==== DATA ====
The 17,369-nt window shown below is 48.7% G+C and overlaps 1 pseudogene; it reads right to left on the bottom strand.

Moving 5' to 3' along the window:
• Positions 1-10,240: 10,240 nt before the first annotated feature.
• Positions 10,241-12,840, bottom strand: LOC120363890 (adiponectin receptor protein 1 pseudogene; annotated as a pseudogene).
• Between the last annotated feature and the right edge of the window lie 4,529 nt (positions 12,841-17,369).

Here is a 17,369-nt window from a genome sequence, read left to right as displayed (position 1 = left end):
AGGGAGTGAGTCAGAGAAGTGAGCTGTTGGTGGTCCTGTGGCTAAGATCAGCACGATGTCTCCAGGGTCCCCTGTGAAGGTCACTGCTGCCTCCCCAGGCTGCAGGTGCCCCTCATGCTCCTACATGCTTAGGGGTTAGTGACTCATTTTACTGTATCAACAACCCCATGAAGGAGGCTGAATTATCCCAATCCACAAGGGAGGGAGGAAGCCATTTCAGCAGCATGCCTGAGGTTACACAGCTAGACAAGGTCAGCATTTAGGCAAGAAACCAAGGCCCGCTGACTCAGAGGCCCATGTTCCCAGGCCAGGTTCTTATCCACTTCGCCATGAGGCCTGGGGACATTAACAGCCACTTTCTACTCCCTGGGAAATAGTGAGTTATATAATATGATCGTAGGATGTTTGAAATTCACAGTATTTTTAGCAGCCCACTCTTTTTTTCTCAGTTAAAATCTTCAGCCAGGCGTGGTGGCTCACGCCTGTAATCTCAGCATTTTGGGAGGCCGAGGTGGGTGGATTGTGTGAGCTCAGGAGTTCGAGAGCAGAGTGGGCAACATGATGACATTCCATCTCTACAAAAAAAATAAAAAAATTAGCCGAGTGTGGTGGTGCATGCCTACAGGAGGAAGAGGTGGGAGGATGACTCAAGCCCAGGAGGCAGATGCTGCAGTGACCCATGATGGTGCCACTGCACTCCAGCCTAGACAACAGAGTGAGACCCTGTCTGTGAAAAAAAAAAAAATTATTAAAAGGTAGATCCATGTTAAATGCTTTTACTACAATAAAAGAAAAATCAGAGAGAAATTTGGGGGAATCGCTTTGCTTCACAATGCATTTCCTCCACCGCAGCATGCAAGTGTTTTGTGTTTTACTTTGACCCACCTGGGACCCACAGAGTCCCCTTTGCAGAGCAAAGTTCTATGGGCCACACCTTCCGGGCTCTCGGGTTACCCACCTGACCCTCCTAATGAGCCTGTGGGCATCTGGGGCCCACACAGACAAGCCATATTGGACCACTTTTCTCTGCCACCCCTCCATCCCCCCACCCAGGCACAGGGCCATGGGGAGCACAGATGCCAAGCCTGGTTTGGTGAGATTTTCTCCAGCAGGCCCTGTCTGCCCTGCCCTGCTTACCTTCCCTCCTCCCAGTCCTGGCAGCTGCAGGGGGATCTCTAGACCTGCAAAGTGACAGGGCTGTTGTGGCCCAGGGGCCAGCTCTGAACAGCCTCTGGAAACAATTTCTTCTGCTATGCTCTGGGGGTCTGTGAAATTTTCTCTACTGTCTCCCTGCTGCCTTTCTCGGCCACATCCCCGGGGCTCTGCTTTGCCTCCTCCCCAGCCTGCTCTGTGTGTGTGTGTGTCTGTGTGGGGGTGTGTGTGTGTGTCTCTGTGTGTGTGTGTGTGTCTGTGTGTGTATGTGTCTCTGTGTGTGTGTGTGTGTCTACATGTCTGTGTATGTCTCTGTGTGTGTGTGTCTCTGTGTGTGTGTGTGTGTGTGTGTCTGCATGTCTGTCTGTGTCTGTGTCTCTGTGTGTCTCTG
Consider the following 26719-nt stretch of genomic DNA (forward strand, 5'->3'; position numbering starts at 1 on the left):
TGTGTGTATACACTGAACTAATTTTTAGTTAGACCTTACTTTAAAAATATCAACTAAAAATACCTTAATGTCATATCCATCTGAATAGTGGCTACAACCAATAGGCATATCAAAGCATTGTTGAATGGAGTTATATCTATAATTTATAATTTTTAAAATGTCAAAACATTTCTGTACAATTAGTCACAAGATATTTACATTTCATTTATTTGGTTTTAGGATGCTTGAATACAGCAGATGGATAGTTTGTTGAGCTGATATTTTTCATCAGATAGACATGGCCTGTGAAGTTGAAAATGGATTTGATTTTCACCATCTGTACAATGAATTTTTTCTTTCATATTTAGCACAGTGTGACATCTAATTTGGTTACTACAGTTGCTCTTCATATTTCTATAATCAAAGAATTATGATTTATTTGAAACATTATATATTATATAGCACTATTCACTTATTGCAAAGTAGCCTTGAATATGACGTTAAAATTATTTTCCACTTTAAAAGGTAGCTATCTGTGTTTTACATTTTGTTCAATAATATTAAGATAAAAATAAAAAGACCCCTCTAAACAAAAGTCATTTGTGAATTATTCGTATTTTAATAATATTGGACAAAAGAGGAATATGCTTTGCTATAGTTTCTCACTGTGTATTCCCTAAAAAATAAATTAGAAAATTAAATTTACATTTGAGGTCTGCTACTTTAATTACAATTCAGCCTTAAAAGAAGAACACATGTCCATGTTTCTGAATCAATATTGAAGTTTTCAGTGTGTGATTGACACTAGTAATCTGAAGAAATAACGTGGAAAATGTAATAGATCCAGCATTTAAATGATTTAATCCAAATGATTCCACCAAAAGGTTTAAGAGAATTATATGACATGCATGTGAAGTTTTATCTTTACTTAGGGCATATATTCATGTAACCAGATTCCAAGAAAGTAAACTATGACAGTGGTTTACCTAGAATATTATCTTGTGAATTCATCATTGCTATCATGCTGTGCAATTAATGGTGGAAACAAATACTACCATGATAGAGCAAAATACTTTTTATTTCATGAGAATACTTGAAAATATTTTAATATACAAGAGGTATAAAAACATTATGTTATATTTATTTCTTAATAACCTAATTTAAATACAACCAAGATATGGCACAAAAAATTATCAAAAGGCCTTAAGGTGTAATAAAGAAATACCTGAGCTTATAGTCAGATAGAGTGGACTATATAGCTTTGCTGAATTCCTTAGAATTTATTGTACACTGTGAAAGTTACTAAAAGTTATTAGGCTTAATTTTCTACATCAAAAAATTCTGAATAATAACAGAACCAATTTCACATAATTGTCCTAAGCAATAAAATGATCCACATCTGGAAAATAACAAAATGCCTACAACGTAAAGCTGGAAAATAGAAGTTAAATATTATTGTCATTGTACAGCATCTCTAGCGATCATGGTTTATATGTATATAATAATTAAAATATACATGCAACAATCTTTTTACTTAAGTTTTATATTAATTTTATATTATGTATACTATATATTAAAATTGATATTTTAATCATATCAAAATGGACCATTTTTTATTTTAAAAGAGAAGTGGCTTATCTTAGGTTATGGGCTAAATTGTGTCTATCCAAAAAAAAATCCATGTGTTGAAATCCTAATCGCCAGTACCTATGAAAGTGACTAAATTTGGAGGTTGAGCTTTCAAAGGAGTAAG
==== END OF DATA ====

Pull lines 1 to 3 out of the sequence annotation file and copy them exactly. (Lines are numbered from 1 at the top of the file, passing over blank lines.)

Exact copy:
The 17,369-nt window shown below is 48.7% G+C and overlaps 1 pseudogene; it reads right to left on the bottom strand.

Moving 5' to 3' along the window:
• Positions 1-10,240: 10,240 nt before the first annotated feature.